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Wine

What to Drink Now: Savory Summer Red Wines

Light bodied selections from around the world.

Though Cabernet Sauvignon is always going to be a standard go-to wine for Texans, here are a few lighter options to enjoy now through the fall. (Some selections were sent for editorial consideration.)

Schiava vineyards in Alto Adige

Italy’s Alto Adige also produces a juicy, food-friendly, easy red similar to the Gamay variety called Schiava or Trollinger. Filled with fresh roses, strawberry, and cotton candy, Schiava thrives in the high elevation region in Italy’s Dolomite Mountains, producing easy drinking and often lower alcohol reds—perfect this time of year. Favorites include Nals Margried and Elena Walch. (Both available at Jimmy’s for around $20.)

South of Alto Adige, in the central part of Italy, Polizano crafts an earthy Rosso di Montepulciano ($20, wine.com) with red berry, menthol, and crushed stone.

90-year-old Barbera vines.

The naturally high acidity of Barbera ensures a wine that is fresh, clean, and approachable. Prunotto Barbera d’Asti Costamiole ($45, Pogo’s) balances softness with structure, for a focused wine filled with soft herb and fruit.

From Campania, Feudi Di San Gregorio Rubrato Aglianico ($20, Central Market) is easy and fresh, with layers of wild strawberry and cherry, melding with red licorice and a hint of savory balsamic for a food-friendly Italian wine.

Beaujolais is the ideal summer red, especially the high-quality cru wines from areas like Morgan, Fluerie and Brouilly, highlighting the mineral character of the region with the inherent fruitiness of Gamay. Jean Foillard Morgon Côte du Py ($48, Pogo’s) layers fresh wildflower and blackberry.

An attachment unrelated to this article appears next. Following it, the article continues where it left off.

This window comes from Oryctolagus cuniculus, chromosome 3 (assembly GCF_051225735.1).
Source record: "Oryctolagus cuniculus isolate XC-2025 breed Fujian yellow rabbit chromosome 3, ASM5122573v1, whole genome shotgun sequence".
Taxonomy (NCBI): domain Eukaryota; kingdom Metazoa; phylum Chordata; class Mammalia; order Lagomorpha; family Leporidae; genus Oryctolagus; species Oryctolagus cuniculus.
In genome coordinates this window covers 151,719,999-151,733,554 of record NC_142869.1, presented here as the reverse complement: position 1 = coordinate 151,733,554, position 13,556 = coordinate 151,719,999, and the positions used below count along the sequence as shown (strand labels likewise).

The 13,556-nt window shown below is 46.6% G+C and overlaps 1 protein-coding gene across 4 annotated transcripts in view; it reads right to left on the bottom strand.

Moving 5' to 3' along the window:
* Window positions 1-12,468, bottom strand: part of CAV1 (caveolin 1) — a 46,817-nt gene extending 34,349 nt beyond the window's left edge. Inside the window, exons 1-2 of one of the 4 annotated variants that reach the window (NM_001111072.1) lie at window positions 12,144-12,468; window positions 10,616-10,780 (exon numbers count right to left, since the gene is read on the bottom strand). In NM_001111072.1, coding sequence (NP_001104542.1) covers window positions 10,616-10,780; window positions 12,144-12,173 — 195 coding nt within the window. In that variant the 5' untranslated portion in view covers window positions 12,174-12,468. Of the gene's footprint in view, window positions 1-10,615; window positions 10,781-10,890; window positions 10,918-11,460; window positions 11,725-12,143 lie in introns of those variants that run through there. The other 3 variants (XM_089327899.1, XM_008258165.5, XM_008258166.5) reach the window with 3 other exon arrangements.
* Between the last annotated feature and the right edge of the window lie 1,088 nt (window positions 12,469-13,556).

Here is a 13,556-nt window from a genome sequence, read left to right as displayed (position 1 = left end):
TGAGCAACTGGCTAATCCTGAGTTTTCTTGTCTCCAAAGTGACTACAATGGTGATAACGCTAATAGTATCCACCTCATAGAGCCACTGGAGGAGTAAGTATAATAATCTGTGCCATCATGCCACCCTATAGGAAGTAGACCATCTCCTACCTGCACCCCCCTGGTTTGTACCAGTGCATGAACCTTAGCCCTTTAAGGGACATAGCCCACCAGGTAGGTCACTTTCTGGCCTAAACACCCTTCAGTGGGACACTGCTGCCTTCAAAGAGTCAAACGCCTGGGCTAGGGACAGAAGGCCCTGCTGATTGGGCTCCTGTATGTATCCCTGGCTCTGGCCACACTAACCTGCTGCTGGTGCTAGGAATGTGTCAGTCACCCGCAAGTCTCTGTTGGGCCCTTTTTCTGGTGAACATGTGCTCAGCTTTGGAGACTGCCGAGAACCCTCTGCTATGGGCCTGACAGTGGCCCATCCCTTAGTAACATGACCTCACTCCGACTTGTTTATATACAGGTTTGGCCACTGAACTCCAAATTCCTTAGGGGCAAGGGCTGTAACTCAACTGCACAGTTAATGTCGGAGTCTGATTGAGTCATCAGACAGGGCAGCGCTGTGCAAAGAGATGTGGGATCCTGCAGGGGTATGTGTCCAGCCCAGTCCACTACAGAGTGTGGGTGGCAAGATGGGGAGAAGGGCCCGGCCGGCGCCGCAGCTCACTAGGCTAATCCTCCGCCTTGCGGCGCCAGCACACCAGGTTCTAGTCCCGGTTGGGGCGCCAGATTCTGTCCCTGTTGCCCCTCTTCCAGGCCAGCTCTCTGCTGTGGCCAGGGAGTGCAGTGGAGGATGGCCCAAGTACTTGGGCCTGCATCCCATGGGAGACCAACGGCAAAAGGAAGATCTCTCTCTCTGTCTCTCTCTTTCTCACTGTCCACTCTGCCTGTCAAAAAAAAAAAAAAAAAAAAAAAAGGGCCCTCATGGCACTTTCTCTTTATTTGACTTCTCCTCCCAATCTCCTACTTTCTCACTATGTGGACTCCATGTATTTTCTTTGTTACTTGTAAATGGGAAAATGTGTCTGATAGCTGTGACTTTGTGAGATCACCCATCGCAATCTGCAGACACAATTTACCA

Rhone, and Rhone-style reds, filled with Syrah, Grenache, Carignan, and Mourvedre can be the perfect wine for summer if the blend is balanced and well-made. Celebrating the 2015 vintage, when everything in the vineyards of the Rhone aligned perfectly to produce exceptional wine, E Guigal Crozes-Hermitage ($30, Goody-Goody) highlights the freshness found when acidity remains in fruit that is also quite juicy and ripe. Balanced and lively, the 100% Syrah wine is perfect for sipping from summer well into fall.

Australia’s cherished Clarendon Vineyard in McLaren Vale produces some of the most prized wine in the country for Hickinbotham Brook’s Road Shiraz ($75, wine.com). Planted in 1971, the vineyard produces concentrated fruit with character, revealing orange peel, vanilla, toasted spice, and dark chocolate with smooth tannins.

Texas produces several Rhone-style blends that stand out, including McPherson Cellars Tre Colore ($20, Total Wine), layering strawberry, raspberry and tangerine notes, along with Pedernales Cellars GSM Melange ($35, Pogo’s), bringing in more of the earth and spice in the wine.

Cabernet Franc shines as the dominant variety in Tuscany’s Arcanum ($75, wine.com) with wild rose and ripe red fruit when young, but when aged the wine takes on the earthiness of the rolling Tuscan hillsides their fruit thrives in with black fruit, anise, and a forest floor quality that makes it ideal for pairing with roasted pork dishes.

Slightly more robust, Napa Valley’s Gamble Family Paramount ($90, via their website) creates a classic Bordeaux blend of equal parts Cabernet Sauvignon and Cabernet Franc with Merlot and Petit Verdot for a red berry, woody herb, and earthy truffle-filled wine, ideal for your favorite grilled ribeye.

Similarly, Stags Leap District’s Clos Du Val captures the essence of the variety in their Three Graces ($170, wine.com) blending Cabernet Sauvignon with Cabernet Franc and a hint of Petit Verdot. Complex, and well integrated, with ripe blackberry, pencil lead, and tobacco.

Merlot Vines

Well made Merlot is truly a thing of beauty, and Napa produces the Bordeaux favorite as well as they do Cabernet. Stewart Cellars Merlot highlights this luscious quality with a wine filled with ripe raspberry, pomegranate, red cherry and chocolate. $40, available here.

Mission fig and plum open to black cherry and spice in a slightly heartier, but equally as approachable Duckhorn Merlot ($50, Total Wine).

Grgich Hills Merlot layers ripe plum and blueberry with subtle eucalyptus and dusty earthiness for a delicious Right Bank Bordeaux style wine.

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